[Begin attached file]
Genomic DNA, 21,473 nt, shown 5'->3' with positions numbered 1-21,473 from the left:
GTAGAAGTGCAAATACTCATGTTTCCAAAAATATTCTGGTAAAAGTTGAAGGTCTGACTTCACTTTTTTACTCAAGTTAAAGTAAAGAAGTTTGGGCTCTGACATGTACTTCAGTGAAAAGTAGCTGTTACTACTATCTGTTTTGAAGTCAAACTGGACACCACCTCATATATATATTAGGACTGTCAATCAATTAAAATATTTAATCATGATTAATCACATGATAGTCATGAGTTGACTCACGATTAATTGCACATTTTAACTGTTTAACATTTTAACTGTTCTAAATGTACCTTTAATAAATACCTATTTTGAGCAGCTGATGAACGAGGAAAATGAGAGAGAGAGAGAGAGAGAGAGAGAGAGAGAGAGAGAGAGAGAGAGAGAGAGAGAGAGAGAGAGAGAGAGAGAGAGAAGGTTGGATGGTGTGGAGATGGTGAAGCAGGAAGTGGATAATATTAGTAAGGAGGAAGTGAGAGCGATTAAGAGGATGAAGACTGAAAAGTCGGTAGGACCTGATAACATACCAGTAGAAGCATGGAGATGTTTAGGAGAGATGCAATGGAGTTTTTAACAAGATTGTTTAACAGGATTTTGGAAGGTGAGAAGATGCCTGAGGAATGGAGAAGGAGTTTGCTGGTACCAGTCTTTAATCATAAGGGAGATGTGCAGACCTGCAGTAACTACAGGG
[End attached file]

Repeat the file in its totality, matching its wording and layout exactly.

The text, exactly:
Genomic DNA, 21,473 nt, shown 5'->3' with positions numbered 1-21,473 from the left:
GTAGAAGTGCAAATACTCATGTTTCCAAAAATATTCTGGTAAAAGTTGAAGGTCTGACTTCACTTTTTTACTCAAGTTAAAGTAAAGAAGTTTGGGCTCTGACATGTACTTCAGTGAAAAGTAGCTGTTACTACTATCTGTTTTGAAGTCAAACTGGACACCACCTCATATATATATTAGGACTGTCAATCAATTAAAATATTTAATCATGATTAATCACATGATAGTCATGAGTTGACTCACGATTAATTGCACATTTTAACTGTTTAACATTTTAACTGTTCTAAATGTACCTTTAATAAATACCTATTTTGAGCAGCTGATGAACGAGGAAAATGAGAGAGAGAGAGAGAGAGAGAGAGAGAGAGAGAGAGAGAGAGAGAGAGAGAGAGAGAGAGAGAGAGAGAGAGAGAGAAGGTTGGATGGTGTGGAGATGGTGAAGCAGGAAGTGGATAATATTAGTAAGGAGGAAGTGAGAGCGATTAAGAGGATGAAGACTGAAAAGTCGGTAGGACCTGATAACATACCAGTAGAAGCATGGAGATGTTTAGGAGAGATGCAATGGAGTTTTTAACAAGATTGTTTAACAGGATTTTGGAAGGTGAGAAGATGCCTGAGGAATGGAGAAGGAGTTTGCTGGTACCAGTCTTTAATCATAAGGGAGATGTGCAGACCTGCAGTAACTACAGGG